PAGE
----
What is an AVM Brain?
An AVM or arteriovenous malformation of the brain is the entangling of the abnormal blood vessels that connect the veins and arteries of the brain. The chief role of arteries is to carry oxygenated blood from the heart to the brain. Contrary to this, the role of veins is to carry deoxygenated blood back to the heart as well as the lungs. An AVM of the brain disrupts the functioning of this process.
What causes Brain AVM?
The primary cause of AVM is still unclear. Some people have brain AVM by birth while some others develop the same later. A notable point is the passing down of this malformation amongst families, genetically.
Occurrence rate of AVMs
Brain AVMs occur very rarely and their occurrence rate is around 1% of the population. However, you might observe male predilection for AVM of the brain.
Where AVMs occur
Although an AVM may develop anywhere within the body, the most common sites are the brain and spine. However, brain AVM is rare and affects only a small chunk of the human population.
Symptoms of Brain AVMs
You may not notice any symptoms of brain AVM till it ruptures. Rupturing of AVM of the brain may result in bleeding within the brain which is termed hemorrhage. A majority of the patients with brain AVM experience hemorrhage as the first sign. Other symptoms of brain AVM include:
- Constant pain in any specific area of the head
- Problems with speech
- Progressive loss of neurological function
- Numbness or paralysis
- A problem in understanding language
- Nausea and vomiting
- A problem in performing certain tasks that require planning
- Back pain
- Loss of coordination
- Muscle weakness in a specific part of the body
- Loss of consciousness
- Weak lower limbs
- Vision loss
- Serious unsteadiness
- Inability to understand what others are saying
- Loss of control on eye movements
- Tingling sensations
Causes of bleeding AVM
The abnormal blood vessels in brain AVM are weak. Hence, they direct blood in a direction against the tissues of the brain. As there is dilation of the abnormal blood vessels with time, they tend to burst. A brain AVM ruptures and bleeds because of the blood flow in a high pressure coming from the arteries.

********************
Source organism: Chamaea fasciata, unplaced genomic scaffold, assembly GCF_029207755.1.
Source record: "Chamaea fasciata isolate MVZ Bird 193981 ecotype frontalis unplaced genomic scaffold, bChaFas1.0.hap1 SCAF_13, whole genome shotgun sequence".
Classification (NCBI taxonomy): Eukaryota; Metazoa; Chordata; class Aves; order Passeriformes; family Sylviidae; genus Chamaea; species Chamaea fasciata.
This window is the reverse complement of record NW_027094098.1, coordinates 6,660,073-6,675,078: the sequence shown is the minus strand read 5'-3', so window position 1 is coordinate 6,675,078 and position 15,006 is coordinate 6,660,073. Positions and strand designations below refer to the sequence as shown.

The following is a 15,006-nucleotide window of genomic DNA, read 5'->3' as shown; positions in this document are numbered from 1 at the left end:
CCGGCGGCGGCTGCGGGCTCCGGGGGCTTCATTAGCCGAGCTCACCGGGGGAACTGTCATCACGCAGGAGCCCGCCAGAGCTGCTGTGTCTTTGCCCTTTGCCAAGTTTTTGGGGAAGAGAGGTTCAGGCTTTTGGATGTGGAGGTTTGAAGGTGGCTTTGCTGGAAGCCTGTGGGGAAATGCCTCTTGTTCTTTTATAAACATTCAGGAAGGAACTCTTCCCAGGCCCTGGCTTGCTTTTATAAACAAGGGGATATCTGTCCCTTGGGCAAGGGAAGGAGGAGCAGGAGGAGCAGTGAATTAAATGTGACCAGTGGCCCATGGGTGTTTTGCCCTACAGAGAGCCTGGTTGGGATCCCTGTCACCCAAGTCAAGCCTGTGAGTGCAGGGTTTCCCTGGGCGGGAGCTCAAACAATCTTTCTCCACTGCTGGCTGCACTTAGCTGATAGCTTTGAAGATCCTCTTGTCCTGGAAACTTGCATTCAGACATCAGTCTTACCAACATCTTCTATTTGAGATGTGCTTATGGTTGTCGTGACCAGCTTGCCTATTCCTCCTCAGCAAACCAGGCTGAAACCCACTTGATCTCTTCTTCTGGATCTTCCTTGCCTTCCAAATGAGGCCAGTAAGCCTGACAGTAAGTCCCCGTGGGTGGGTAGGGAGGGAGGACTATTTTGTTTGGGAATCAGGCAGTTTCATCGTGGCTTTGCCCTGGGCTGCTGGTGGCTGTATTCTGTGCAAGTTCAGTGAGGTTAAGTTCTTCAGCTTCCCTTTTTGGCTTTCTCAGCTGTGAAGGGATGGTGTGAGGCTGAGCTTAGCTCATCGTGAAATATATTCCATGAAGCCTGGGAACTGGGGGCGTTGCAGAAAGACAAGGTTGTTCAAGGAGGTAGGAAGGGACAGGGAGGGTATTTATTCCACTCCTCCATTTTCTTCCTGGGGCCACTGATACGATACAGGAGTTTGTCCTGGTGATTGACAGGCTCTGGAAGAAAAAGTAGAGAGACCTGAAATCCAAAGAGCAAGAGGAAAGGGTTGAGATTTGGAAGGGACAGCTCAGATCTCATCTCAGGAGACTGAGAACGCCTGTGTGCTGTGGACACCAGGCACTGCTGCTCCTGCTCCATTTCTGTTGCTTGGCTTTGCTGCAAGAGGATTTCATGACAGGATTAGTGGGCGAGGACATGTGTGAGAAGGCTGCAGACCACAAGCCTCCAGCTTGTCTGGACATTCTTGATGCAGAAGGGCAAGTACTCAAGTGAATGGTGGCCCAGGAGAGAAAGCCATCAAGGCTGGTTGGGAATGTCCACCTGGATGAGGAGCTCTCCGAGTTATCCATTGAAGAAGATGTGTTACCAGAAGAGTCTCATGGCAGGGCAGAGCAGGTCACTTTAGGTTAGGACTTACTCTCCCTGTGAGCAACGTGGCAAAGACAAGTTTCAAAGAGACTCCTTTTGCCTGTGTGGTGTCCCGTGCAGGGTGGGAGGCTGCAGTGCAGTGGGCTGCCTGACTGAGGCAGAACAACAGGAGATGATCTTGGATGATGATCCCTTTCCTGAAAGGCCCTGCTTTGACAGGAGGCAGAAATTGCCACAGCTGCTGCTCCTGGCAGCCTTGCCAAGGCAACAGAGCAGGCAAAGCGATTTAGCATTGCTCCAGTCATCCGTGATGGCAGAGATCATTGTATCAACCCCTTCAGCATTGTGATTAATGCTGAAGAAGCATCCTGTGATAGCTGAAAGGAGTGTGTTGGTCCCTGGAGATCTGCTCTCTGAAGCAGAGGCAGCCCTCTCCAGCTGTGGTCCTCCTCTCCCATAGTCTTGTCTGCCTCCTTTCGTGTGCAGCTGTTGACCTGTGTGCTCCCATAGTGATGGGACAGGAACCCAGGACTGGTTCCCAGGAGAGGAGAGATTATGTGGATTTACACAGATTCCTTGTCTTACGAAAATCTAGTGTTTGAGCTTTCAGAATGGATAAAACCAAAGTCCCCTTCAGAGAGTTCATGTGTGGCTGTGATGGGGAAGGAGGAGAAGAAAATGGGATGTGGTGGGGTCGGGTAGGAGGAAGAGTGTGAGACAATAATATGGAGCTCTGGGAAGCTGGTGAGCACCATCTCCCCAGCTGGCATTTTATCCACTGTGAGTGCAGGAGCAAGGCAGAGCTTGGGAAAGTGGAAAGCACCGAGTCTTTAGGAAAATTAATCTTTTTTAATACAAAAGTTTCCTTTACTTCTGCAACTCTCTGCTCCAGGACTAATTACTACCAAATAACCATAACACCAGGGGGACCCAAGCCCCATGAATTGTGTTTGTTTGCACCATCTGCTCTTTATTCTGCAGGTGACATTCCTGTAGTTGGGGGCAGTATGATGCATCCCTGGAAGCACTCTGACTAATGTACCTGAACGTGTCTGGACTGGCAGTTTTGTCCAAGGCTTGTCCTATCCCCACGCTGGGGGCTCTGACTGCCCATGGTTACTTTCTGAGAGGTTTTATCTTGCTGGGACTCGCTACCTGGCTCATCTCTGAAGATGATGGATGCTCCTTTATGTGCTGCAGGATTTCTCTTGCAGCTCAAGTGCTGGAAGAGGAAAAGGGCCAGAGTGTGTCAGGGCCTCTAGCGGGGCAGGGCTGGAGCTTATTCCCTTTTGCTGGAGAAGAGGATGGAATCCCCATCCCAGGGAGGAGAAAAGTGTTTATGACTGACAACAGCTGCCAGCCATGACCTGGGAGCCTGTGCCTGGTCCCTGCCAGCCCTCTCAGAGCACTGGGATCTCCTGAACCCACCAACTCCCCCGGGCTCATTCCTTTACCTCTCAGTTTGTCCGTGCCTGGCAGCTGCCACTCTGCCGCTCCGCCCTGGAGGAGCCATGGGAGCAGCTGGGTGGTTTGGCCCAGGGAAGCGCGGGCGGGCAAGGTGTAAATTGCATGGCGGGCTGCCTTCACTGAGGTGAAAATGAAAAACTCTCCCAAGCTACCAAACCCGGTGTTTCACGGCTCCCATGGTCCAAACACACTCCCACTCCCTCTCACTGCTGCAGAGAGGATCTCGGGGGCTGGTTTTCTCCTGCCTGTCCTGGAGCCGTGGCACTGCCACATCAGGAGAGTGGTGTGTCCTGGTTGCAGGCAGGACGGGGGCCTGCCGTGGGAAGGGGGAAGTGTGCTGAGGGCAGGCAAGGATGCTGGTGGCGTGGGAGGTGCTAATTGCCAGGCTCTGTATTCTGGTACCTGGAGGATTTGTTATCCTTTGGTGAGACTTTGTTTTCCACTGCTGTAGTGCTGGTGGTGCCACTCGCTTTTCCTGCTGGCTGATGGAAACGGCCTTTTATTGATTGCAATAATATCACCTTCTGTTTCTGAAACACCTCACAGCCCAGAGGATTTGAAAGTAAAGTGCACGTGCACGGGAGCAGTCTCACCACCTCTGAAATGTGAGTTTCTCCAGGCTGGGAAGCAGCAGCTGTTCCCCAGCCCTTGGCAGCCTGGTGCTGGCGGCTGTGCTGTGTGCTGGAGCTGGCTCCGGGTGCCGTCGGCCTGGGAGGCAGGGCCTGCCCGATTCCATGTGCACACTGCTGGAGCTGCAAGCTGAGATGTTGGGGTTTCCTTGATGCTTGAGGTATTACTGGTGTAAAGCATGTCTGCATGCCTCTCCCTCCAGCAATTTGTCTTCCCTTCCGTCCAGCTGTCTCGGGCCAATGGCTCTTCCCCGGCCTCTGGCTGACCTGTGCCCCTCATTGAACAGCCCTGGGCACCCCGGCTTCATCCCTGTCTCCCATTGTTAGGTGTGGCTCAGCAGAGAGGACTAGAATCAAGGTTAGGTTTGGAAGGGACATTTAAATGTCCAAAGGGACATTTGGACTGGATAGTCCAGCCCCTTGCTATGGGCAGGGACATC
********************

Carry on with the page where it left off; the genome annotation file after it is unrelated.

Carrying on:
Chances of AVM bleeding
A brain AVM generally develops between the age of 10 years to 40 years. On average, the chances of bleeding of brain AVM is between 1% to 3% per year. If it bleeds for the first time, the patients are at risk of recurrent bleeding within a short period. Teenagers and the young age group people are at a high risk of experiencing recurrent bleeding.
When to visit the doctor?
If you notice any signs or symptoms of brain AVM, you must visit the doctor immediately. These cases require emergency medical attention otherwise they may bleed profusely & prove to be fatal.
Stages of brain AVM
- Stage 1 of Quiescence: AVM brain malformation is quiet in this stage. The skin surface above the AVM is red and feels a little warm.
- Stage 2 of Expansion: The malformation increases in size to become larger and it is easy to feel the pulse within the malformation.
- Stage 3 of Destruction: The brain AVM begins to bleed and pain.
- Stage 4 of Decompensation: This stage may turn out to be fatal as heart failure occurs in most cases.
Can AVM bleeding prove fatal?
Around 10% to 15% of deaths occur after each AVM brain bleeding. Some patients experience permanent brain damage that accounts for around 30% of the total cases. Every bleed contributes to the damage of normal tissues within the brain that may alter the normal brain functions temporarily or permanently.